Meetings are a staple within any business. Research suggests that US based companies hold up to 11 million meetings every day; that’s a lot of meetings. Ensuring that your sessions are made up of the right people, are as efficient as possible, and result in actionable outcomes takes a significant amount of effort. However, it’s a challenge that Jeff Bezos addresses by making a habit of only participating in meetings of a certain size. Bezos applies his self-described ‘two pizza rule’ to help him and his colleagues determine how many people should attend each meeting: If two pizzas aren't enough to feed everyone in the room, then there are too many people.

This is an excellent technique which puts employees of Amazon into the habit of only creating meetings that consist of people to whom the topic of discussion is relevant while also limiting the number of people so that there can be a flowing discussion that allows everyone in the room to get involved.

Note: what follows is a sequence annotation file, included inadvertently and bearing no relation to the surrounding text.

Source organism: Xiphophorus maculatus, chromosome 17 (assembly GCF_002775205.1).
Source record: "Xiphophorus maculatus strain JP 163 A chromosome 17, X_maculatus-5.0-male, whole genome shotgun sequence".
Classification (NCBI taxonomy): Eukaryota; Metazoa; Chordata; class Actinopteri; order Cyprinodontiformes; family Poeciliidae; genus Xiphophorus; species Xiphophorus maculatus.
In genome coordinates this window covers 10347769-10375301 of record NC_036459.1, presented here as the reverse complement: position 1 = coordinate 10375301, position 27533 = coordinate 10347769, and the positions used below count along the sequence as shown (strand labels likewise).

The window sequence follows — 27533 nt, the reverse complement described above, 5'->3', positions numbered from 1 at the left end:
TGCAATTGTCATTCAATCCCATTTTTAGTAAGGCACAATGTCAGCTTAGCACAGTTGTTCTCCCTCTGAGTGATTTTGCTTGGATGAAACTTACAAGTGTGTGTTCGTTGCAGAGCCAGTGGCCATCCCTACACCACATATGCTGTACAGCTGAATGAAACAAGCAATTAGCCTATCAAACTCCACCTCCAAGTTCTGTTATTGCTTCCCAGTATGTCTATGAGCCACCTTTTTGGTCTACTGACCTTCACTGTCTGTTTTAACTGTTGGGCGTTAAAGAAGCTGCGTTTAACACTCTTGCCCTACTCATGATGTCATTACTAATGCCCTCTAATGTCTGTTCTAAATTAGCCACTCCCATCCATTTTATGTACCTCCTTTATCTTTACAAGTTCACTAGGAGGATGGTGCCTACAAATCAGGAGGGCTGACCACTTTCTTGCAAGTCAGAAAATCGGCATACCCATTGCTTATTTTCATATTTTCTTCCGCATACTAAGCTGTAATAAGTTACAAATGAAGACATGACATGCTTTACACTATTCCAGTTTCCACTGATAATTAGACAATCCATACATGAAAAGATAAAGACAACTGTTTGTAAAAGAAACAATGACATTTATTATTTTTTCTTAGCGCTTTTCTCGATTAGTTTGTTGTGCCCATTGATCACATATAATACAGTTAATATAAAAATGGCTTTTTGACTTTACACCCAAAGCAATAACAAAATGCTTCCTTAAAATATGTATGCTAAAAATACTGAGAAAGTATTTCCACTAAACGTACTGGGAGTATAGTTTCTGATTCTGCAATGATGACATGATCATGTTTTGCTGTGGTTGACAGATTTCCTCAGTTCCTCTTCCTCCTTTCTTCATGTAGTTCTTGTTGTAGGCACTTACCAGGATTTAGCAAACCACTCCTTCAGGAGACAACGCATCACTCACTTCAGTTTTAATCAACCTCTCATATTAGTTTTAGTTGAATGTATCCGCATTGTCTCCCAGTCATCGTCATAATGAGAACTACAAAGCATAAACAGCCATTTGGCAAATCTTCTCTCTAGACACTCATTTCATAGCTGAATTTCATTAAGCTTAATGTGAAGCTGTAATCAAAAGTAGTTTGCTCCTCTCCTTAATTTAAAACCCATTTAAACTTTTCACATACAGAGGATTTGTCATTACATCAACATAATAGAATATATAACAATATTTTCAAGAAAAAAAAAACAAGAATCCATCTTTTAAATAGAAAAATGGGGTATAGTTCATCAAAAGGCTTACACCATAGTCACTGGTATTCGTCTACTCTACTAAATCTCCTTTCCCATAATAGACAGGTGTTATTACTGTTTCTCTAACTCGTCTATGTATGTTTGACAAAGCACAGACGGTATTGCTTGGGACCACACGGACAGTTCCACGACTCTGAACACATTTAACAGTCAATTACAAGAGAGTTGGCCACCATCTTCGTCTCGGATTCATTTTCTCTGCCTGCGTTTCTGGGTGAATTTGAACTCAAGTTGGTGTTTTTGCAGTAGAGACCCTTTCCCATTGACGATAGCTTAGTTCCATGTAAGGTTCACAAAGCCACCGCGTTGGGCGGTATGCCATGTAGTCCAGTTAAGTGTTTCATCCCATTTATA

An additional habit that Bezos encourages all new employees to adopt is the practice of beginning a meeting with a memo reading. Before the meeting, a memo of up to six pages will be drafted with Bezos then asking all attendees to read through this document in silence at the start of the meeting. It serves two principal purposes,

  1. It ensures everyone is aligned regarding discussion points for the meeting, and
  2. It ensures you have the undivided attention of everyone at the meeting once it begins

How to form habits like Jeff Bezos to ensure your meetings are as efficient as possible